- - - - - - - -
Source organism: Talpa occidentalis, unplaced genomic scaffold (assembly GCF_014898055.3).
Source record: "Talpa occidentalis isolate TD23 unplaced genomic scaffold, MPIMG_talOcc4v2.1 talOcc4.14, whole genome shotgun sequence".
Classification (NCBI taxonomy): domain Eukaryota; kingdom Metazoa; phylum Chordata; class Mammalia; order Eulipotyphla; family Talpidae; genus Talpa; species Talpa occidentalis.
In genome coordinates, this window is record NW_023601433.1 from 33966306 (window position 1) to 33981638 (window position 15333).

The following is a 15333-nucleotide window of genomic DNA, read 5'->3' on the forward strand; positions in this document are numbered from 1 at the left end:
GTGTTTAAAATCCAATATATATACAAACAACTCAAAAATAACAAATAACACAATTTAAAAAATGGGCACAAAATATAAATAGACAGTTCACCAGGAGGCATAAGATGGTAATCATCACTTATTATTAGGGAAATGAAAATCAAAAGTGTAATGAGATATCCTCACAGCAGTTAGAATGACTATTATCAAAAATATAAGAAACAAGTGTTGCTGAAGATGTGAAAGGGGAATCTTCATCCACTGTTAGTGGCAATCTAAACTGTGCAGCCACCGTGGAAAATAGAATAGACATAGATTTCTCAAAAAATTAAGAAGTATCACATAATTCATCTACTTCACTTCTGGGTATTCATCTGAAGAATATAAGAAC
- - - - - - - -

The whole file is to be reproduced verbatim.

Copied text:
Source organism: Talpa occidentalis, unplaced genomic scaffold (assembly GCF_014898055.3).
Source record: "Talpa occidentalis isolate TD23 unplaced genomic scaffold, MPIMG_talOcc4v2.1 talOcc4.14, whole genome shotgun sequence".
Classification (NCBI taxonomy): domain Eukaryota; kingdom Metazoa; phylum Chordata; class Mammalia; order Eulipotyphla; family Talpidae; genus Talpa; species Talpa occidentalis.
In genome coordinates, this window is record NW_023601433.1 from 33966306 (window position 1) to 33981638 (window position 15333).

The following is a 15333-nucleotide window of genomic DNA, read 5'->3' on the forward strand; positions in this document are numbered from 1 at the left end:
GTGTTTAAAATCCAATATATATACAAACAACTCAAAAATAACAAATAACACAATTTAAAAAATGGGCACAAAATATAAATAGACAGTTCACCAGGAGGCATAAGATGGTAATCATCACTTATTATTAGGGAAATGAAAATCAAAAGTGTAATGAGATATCCTCACAGCAGTTAGAATGACTATTATCAAAAATATAAGAAACAAGTGTTGCTGAAGATGTGAAAGGGGAATCTTCATCCACTGTTAGTGGCAATCTAAACTGTGCAGCCACCGTGGAAAATAGAATAGACATAGATTTCTCAAAAAATTAAGAAGTATCACATAATTCATCTACTTCACTTCTGGGTATTCATCTGAAGAATATAAGAAC